Archives for posts with tag: critic

I thought I would share this comment as an admiration of such reading of a single photography.

Irving Penn made this portrait of Jean Cocteau during a 1948 trip to Paris for Vogue. Each thread of Cocteau’s tie, vest, and suit is etched in light and shadow; the patterns and the texture pop out in vivid, tactile detail. The drape of his coat over an extended arm adds drama and balance to the composition. Cocteau is dressed in the sartorial attire of a dandy, which, by all accounts, he was. There is an air of flamboyance about him, until you look at his face. His dead-serious expression registers the fierce intelligence of a keen observer, as if he is taking our measure while deigning to allow us to take his.

Words by Philip Gefter (original article on Irving Penn Photography here), via The Selvedge Yard


I believe that the average person can help a lot, not by giving material goods but by participating, by being part of the discussion, by being truly concerned about what is going on in the world.

Sebastião Salgado is, as the tilde indicates, Brazilian. He is now 65 years of age and – above these administrative considerations, it is his path to professional photography that is interesting.Back in 1968 he earned a master’s degree in economics from Sao Paulo University. Only 3 years later he eventual completed his doctorate in Paris, before turning to photography in 1973.

Over the course of his academic studies and until 1973, Salgado worked for the Brazilian Ministry of Finance and more notably for the International Coffee Organization (agency created under the auspices of the UN), for which he took part in several missions in Africa. During these travels, Salgado started photography and these images brought from Africa eventually led him to abandon his promising career as an economist.

Southern Sudan. 1995 (Amzonas

He rapidly join the Sygma Agency in Paris and later was affiliated with Gamma and the prestigious Magnum agencies. In 1994 he founded the “Amazonas Images” agency, exclusively dedicated to the promotion of his work.

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Another massive book (30.9 x 42.5 cm and a mere 2.1 kilos!), from famed Holloywood Photographer Mario Testino, and foreworded by Nicole Kidman, which supposedly brings you in the life of celebrities. The list of those portrayed here would be long but let’s only mention, Demi MooreCameron DiazAngelina JolieBrad PittGeorge Clooney.

Mario Testinos Let me in

Mario Testino's Let me in

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Following the first blog entry, which is originally an introduction to what this is all about, I started the second post. I did not want it to start on photo gear. software or workflow-related topics. I instead chose to present you a photographer I like :  Tom Stoddart.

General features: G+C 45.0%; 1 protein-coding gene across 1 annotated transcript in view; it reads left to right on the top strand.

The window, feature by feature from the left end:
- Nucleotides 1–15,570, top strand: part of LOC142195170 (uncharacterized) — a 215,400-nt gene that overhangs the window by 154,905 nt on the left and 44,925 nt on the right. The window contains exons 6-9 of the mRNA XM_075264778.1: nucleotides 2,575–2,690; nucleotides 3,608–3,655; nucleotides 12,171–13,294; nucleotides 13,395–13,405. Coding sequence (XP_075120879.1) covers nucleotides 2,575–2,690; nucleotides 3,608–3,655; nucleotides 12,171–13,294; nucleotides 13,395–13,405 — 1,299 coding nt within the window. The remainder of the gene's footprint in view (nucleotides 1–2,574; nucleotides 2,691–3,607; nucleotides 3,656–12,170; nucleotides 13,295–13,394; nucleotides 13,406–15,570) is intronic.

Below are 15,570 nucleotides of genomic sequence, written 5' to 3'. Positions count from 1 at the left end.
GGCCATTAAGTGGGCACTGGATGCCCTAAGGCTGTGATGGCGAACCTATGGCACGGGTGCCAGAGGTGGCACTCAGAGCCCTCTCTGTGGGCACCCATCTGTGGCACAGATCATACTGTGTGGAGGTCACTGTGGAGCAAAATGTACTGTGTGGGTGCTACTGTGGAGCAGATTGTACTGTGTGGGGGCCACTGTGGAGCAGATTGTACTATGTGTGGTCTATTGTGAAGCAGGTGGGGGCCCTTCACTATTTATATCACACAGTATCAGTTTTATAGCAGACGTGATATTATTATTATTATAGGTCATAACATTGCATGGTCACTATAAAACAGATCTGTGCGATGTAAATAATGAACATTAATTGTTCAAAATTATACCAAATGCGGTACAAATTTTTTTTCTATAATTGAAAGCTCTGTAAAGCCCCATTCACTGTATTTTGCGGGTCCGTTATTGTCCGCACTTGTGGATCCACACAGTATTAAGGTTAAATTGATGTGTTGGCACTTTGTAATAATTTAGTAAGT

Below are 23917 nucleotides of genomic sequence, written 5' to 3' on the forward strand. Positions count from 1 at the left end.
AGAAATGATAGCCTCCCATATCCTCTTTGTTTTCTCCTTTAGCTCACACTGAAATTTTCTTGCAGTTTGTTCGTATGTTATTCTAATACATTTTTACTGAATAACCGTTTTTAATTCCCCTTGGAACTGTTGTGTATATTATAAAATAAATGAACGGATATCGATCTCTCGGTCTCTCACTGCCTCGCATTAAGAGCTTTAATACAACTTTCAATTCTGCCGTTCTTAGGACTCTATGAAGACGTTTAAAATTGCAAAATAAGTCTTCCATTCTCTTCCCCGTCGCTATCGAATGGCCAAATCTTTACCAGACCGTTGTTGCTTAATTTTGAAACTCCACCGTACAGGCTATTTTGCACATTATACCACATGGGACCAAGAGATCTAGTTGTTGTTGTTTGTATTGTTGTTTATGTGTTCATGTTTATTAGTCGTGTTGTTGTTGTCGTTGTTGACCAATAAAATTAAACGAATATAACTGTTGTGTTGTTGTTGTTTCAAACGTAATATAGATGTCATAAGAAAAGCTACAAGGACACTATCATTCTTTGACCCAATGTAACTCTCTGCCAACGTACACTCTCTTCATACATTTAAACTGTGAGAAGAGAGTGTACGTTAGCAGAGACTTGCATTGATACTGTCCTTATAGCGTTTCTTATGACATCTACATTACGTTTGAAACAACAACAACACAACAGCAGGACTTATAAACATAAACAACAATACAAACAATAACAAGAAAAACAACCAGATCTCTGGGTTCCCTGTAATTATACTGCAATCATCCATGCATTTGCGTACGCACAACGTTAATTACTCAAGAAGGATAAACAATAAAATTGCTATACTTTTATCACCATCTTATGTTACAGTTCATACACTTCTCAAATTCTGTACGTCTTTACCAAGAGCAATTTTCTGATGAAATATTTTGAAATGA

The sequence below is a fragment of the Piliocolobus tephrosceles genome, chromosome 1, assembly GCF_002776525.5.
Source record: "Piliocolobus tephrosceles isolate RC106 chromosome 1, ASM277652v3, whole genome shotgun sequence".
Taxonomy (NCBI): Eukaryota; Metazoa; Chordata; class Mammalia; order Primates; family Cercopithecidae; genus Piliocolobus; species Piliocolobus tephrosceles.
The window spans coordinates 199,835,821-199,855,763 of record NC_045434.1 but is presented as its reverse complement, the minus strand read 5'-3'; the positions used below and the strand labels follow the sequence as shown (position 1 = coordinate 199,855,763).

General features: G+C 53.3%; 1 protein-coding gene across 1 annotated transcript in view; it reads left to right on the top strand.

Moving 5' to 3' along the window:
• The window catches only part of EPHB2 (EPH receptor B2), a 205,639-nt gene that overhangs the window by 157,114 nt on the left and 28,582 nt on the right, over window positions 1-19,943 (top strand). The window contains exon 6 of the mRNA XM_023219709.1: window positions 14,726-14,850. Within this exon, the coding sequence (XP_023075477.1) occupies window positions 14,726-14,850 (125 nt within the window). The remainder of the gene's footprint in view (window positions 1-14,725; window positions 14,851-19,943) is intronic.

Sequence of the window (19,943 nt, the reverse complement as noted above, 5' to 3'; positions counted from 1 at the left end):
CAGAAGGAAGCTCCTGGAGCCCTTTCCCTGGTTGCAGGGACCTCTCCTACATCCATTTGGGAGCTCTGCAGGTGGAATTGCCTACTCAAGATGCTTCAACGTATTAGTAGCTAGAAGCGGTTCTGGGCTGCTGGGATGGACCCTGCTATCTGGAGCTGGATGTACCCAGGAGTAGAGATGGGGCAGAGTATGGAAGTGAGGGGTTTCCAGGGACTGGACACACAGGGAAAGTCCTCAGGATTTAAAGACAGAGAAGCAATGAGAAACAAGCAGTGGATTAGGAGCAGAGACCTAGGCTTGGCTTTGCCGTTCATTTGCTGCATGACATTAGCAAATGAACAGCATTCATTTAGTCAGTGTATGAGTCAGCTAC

Just in case you have not heard from him yet, here is a sample of his most renowned works:

Sarajevo War (Tom Stoddart / Getty Images)

AIDS in Africa (Tom Stoddart / Getty Images)

AIDS in Africa (Tom Stoddart / Getty Images)

Tom Stoddart was born in Morpeth, United Kingdom in 1953. Since 1978, he followed information and reported for newspapers such as Time Magazine and the Sunday Times, regardless of the danger (he got badly injured in Sarajevo in 1992 during the Yugoslavia Wars) and the location (AIDS issues around Africa, Tchernobyl’s consequences, famine in Sudan, Tony Blair’s campaign in UK, tsunami in South East Asia, 9/11 in the U.S.A., etc. ,etc., etc.)

Self-taught, he cites Henri Cartier-Bresson, Don McCullin, Eugene Smith. 3 masters of photography from whom he picked their respective and so particular traits : the sense of instant from Cartier-Bresson (see the Sarajevo War picture above: a moment later the capture was gone), the loyalty to information of McCullin and the humanism of Smith.

Porin in the USA (Tom Stoddart / Getty Images)

Porn in the U.S.A. (Tom Stoddart / Getty Images)

Stoddart also cultivates paradoxes. In a way, there is an irony for a photographer who did so much to give a face to the victims of AIDS in Africa to come up with an editorial work titled “Porn in the U.S.A.”, coming up as an AIDS scandal was hitting the San Fernando Valley ‘s industry. Further, he spent years documenting war, yet he eventually glorified the US Women Marines (and was once commissioned by the British Royal Marines).

A witness of our times, is probably the most suitable title we can give him. Not a witness in terms of “been there, shot that”, but a witness sharing intensely his experiences. Stoddart’s pictures are suing with his own feelings and contradictions. He shows us how squarish the big sphere we live on is turning, because humans, at the center of his photography, made it this way. And the strength of his work is here.